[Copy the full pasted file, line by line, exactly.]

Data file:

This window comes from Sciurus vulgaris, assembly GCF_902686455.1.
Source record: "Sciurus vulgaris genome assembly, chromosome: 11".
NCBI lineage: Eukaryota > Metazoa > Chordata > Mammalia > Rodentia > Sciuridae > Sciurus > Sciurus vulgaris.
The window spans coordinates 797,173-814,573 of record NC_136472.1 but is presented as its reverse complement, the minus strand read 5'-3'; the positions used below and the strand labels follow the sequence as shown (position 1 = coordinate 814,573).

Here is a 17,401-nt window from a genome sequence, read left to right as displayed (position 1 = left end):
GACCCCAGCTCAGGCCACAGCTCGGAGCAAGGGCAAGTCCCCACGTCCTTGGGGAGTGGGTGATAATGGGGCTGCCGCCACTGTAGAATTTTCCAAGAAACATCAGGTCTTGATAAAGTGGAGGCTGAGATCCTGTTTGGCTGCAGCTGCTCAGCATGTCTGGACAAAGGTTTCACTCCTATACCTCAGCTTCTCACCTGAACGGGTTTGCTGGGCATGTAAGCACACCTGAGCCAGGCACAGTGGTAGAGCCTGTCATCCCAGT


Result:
This window comes from Sciurus vulgaris, assembly GCF_902686455.1.
Source record: "Sciurus vulgaris genome assembly, chromosome: 11".
NCBI lineage: Eukaryota > Metazoa > Chordata > Mammalia > Rodentia > Sciuridae > Sciurus > Sciurus vulgaris.
The window spans coordinates 797,173-814,573 of record NC_136472.1 but is presented as its reverse complement, the minus strand read 5'-3'; the positions used below and the strand labels follow the sequence as shown (position 1 = coordinate 814,573).

Here is a 17,401-nt window from a genome sequence, read left to right as displayed (position 1 = left end):
GACCCCAGCTCAGGCCACAGCTCGGAGCAAGGGCAAGTCCCCACGTCCTTGGGGAGTGGGTGATAATGGGGCTGCCGCCACTGTAGAATTTTCCAAGAAACATCAGGTCTTGATAAAGTGGAGGCTGAGATCCTGTTTGGCTGCAGCTGCTCAGCATGTCTGGACAAAGGTTTCACTCCTATACCTCAGCTTCTCACCTGAACGGGTTTGCTGGGCATGTAAGCACACCTGAGCCAGGCACAGTGGTAGAGCCTGTCATCCCAGT